|Savoy 1890-1903 > The Grand Duchess
"Offenbach there at last!" was Sullivan's cry in his diary when The Grand Duchess of Gerolstein appeared at the Savoy Theatre in December 1897. Of all the theatres in London, the Savoy had been founded with the express purpose of promoting English comic opera in opposition to French operetta — in particular Offenbach. To bring the work of this composer to this most British of British stages was daring.
It was equally daring to produce a work that was both well-known and risque. The plot of the opera hinges on the interests of the title character for Fritz, a well-endowed young private. This interest was slightly toned down from the original, but it remains fairly blatant. In all its years, the Savoy had shied away from such fare, but the appeal of The Grand Duchess for Richard D'Oyly Carte may have been the opportunity to combat the steadily ascending popularity of modern musical comedy with its doubles entendres and overt flirtation. That there was no risk involved in producing something unknown may have been equally appealing.
La Grande-Duchesse de Gerolstein was first produced at the Varietes, Paris, on April 12, 1867, where Hortense Schneider played the title role to tremendous acclaim. Seven months after its Paris debut, the opera appeared at Covent Garden in a translation by Charles Kenney. This translation became standard and was used in productions and revivals throughout England and the United States.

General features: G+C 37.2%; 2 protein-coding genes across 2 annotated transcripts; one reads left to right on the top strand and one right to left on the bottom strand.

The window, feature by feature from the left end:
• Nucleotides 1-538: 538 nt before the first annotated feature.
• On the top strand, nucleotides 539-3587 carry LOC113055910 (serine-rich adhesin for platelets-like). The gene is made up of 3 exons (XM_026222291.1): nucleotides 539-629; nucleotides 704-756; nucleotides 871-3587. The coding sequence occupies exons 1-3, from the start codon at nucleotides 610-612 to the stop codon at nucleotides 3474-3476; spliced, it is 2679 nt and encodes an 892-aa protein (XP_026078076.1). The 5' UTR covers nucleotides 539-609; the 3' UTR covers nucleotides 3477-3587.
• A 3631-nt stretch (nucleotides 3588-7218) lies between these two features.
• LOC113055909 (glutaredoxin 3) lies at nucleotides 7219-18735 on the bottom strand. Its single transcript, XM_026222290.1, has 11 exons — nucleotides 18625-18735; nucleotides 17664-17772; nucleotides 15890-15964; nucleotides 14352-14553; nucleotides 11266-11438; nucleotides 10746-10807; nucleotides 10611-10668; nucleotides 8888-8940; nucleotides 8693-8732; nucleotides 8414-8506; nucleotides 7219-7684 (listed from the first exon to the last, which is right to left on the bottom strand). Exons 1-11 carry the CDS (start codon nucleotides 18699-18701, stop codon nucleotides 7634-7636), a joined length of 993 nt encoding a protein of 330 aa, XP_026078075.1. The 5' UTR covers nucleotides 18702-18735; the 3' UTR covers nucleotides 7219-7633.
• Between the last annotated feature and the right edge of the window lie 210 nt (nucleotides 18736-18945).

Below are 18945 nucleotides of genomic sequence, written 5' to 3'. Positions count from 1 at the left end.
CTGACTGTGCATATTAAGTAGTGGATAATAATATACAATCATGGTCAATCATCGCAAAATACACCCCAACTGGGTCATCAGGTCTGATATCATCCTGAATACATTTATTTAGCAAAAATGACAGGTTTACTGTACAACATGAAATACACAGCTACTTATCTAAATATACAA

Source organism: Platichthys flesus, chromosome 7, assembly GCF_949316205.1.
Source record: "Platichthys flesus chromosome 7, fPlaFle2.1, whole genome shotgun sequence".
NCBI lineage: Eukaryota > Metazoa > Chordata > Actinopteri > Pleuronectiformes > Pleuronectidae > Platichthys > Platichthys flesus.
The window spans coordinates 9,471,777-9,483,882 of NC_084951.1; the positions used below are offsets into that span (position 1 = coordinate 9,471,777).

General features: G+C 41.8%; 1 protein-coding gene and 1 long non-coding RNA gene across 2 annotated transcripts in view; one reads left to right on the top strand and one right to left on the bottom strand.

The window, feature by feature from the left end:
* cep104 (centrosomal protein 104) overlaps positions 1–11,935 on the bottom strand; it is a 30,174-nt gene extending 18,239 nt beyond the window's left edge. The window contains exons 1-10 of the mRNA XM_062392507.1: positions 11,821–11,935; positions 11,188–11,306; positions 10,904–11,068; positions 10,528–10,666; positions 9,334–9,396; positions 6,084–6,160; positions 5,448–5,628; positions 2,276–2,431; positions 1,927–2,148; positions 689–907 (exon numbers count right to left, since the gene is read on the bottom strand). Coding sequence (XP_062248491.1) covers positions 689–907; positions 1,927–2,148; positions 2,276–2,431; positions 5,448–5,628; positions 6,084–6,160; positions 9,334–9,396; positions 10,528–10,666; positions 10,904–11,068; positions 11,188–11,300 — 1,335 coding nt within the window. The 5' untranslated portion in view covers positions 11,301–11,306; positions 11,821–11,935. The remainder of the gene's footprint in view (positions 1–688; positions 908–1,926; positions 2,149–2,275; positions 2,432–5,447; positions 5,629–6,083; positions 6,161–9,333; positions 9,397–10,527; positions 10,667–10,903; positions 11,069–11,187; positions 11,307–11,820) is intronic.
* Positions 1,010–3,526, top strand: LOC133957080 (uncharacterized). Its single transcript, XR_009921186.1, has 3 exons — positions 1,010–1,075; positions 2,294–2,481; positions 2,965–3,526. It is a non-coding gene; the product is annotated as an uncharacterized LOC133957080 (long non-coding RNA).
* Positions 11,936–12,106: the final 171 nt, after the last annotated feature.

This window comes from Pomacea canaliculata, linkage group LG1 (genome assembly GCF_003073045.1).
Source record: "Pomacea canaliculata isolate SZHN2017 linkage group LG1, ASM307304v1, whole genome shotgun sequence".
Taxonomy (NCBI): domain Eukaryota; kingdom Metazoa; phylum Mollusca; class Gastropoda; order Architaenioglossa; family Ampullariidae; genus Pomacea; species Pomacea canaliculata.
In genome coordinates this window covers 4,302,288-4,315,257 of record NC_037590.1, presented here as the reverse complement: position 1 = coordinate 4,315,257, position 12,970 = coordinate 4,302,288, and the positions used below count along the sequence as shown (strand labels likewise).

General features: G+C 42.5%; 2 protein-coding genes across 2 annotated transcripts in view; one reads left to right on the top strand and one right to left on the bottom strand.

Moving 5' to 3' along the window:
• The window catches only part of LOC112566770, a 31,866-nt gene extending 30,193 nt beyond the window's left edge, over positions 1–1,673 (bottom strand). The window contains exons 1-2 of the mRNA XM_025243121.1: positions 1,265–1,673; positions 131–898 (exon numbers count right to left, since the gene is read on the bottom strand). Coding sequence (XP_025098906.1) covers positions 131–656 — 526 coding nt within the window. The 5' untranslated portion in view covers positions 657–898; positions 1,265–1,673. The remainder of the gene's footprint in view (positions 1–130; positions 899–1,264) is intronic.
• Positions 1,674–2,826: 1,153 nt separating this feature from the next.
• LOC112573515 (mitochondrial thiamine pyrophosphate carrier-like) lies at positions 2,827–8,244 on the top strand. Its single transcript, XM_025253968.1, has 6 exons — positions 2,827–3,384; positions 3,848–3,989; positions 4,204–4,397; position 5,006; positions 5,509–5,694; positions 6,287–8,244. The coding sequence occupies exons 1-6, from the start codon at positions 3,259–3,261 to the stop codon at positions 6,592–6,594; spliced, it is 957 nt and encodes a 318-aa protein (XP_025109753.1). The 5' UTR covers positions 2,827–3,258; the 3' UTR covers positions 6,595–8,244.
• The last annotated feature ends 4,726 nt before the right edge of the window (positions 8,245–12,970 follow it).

For the Savoy's production, Richard D'Oyly Carte commissioned a new translation from librettist Charles Brookfield and lyricist Adrian Ross. This was Brookfield's first assignment for the Savoy, limited though it was to the dialogue. He was also responsible for the dialogue of the Savoy's other translation/rewrite from the French, The Lucky Star (1899) based on Chabrier. Ross had written new lyrics for Messager's Mirette in its second incarnation (October 1894) and would also contribute lyrics to The Lucky Star.
Like any work with a 30-year history, The Grand Duchess of Gerolstein had its share of traditions. Some of these were certainly mocked, but not all of these I am familiar with. The leap-frog scene at the end of Act II seems to be one of them, but most obvious is the effeminacy of Prince Paul, previously a more robust romantic prince. The Chronique de la Gazette de Hollande became a skit on "society" papers.
Some plot elements were changed, most particularly at the end. In the original, Fritz's thrashing came at the hand of General Boum's lover's husband. At the Savoy, the conspirators arrange for the beating to look like it came from Prince Paul. The Savoy may have been opening its doors to a different type of comic opera, but it was not going to sink to bringing extramarital affairs to its hallowed stage.
Whatever the glories of Offenbach, the orchestration was deemed insubstantial for late nineteenth century British tastes. It was strengthened by Ernest Ford, the composer of the Savoy's Jane Annie.
Florence St. John, one of the premier musical comedy actresses of the age, took the title role and the Savoy's contract tenor Charles Kenningham played Fritz. The part of Wanda would be the last role Florence Perry, the Savoy's contract soprano, created for D'Oyly Carte. Comedy was supplied by Walter Passmore as the blustering General Boum, Henry Lytton as the effeminate Prince Paul, William Elton as the crafty Baron Puck, and Brookfield himself as the imperturbable Baron Grog. Despite this impressive cast and the name of Offenbach on the title page, the Savoy's Grand Duchess lasted only 99 performances. The first revival of The Gondoliers filled the gap while Sullivan's latest Savoy offering, The Beauty Stone, went through final preparations for its premiere in May 1898.
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